Sunday, 12 July 2009

Heading to Xining railway station

After our adventure on the sand buggy at the Qinghai Lake, we headed back to town to have dinner before getting on the train that brought us to Lhasa. As our journey mostly had us glued to our seats on the coach, I was vigilant so as not to miss a single scene that could be interesting.

The reflection on the windows remain a challenge to my photo-taking as I picked spots on the window where the scene is clear. However, this is difficult with scenes that required immediate snaps.

We passed a graveyard that was on the hill.

Planting fields were just about anyway except the city area. This one has terraced hill slopes.

Petrol stations in Xining had pointy rooftops.

We went passed a church.

In China, I generally see people gathered seated on the floor by the street.

Building with Chinese architecture in the midst of high-rise buildings

At the traffic light.

We had similar-looking meals all throughout the trip. These are specially prepared for tourists. They are Chinese dishes, mostly vegetables to keep us healthy as we will be undergoing drastic altitude change during the train ride. To my disappointment, they continued to serve similar dishes in Tibet instead of something more local. So, we requested for a Tibetan meal on our last day. Our guide arranged us a trip to a Tibetan restaurant on one of the main street in Lhasa. The story of this will come in the later post.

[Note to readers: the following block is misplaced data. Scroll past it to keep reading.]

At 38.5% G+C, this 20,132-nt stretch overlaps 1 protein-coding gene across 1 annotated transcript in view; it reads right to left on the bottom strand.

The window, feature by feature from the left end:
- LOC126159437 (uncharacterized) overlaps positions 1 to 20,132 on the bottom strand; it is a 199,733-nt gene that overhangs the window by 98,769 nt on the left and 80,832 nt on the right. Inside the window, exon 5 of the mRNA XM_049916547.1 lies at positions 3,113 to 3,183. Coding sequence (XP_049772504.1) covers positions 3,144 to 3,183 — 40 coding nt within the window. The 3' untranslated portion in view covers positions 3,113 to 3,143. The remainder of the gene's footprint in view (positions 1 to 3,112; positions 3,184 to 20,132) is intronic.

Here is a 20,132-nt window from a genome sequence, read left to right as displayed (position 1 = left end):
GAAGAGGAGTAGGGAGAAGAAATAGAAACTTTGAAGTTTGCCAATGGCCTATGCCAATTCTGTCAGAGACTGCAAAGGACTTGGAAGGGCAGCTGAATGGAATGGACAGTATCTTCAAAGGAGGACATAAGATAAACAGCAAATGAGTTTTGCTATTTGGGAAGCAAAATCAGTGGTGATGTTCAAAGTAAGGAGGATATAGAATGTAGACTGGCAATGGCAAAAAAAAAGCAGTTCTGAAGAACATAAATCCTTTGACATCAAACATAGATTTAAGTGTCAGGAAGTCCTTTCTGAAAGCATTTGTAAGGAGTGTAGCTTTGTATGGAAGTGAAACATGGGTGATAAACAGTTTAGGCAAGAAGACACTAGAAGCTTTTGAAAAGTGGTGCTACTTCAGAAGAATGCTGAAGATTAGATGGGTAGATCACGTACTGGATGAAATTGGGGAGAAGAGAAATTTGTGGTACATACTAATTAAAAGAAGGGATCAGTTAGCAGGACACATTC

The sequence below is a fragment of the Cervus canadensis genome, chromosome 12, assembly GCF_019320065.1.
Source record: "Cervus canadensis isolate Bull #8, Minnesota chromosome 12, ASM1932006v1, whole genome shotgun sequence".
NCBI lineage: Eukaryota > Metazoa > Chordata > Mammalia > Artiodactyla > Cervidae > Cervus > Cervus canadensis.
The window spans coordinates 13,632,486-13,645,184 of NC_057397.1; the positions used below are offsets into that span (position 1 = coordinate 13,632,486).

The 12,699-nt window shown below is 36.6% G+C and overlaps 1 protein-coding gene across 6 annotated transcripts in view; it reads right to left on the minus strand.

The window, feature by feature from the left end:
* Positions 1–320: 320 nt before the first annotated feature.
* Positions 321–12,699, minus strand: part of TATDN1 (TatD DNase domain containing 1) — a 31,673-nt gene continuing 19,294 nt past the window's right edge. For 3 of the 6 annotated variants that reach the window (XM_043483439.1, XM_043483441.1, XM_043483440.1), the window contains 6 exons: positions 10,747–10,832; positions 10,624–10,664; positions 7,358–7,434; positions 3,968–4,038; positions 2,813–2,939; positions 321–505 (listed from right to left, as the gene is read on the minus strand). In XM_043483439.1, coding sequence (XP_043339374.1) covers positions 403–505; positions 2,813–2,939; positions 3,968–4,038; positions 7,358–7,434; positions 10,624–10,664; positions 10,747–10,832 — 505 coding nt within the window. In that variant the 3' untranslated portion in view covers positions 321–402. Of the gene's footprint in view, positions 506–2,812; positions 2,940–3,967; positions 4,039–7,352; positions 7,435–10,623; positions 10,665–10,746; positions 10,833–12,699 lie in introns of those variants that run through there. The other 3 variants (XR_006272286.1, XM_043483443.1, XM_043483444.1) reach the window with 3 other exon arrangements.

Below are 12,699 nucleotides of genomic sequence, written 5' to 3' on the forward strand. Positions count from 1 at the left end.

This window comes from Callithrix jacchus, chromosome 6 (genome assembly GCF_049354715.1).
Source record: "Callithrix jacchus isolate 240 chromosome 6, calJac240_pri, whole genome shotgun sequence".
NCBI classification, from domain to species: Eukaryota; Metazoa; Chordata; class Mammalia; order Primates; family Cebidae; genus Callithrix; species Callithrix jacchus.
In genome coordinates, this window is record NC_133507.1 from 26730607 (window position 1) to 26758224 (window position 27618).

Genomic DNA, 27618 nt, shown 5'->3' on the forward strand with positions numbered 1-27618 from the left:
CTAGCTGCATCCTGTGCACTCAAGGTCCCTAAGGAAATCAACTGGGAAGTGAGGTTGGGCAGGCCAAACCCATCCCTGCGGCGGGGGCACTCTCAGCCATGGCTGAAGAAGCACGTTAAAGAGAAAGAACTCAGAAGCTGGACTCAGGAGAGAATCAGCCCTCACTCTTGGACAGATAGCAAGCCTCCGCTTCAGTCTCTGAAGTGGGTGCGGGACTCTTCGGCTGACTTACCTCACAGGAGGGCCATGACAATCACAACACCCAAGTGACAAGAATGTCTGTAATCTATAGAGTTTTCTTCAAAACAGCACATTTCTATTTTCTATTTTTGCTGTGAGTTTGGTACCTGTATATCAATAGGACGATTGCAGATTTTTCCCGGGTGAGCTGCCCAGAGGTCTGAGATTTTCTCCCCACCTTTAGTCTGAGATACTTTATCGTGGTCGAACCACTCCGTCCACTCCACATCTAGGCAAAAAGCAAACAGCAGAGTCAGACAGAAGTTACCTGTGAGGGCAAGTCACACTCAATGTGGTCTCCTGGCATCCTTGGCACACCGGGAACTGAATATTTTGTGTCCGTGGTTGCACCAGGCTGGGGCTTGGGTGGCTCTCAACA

More high-rise buildings are located around the Xining train station area. I was rather impressed that some of these high-rise were built right next to the hill. They must have done something to prevent the soil from eroding, especially when a section of the hill seemed to have been cut off.

It was chaos at the Xining railway station. It was extremely crowded with people. Before we could enter into the building, we had our bags scanned. The entrance is barricaded for only those with a valid train ticket to enter the building. At the doorway, our tickets were checked again. Inside, the halls were dark and packed with people. The lights from the high ceiling and the many windows in the hall failed to illuminate the room.

When we were called to board the train, we lined up. But, other passengers came from all sides to go through the door, oblivious to the queue. A common behaviour of some people in China is that they push to get to their destination. They push old people too! They push even when the queue isn't moving at all!

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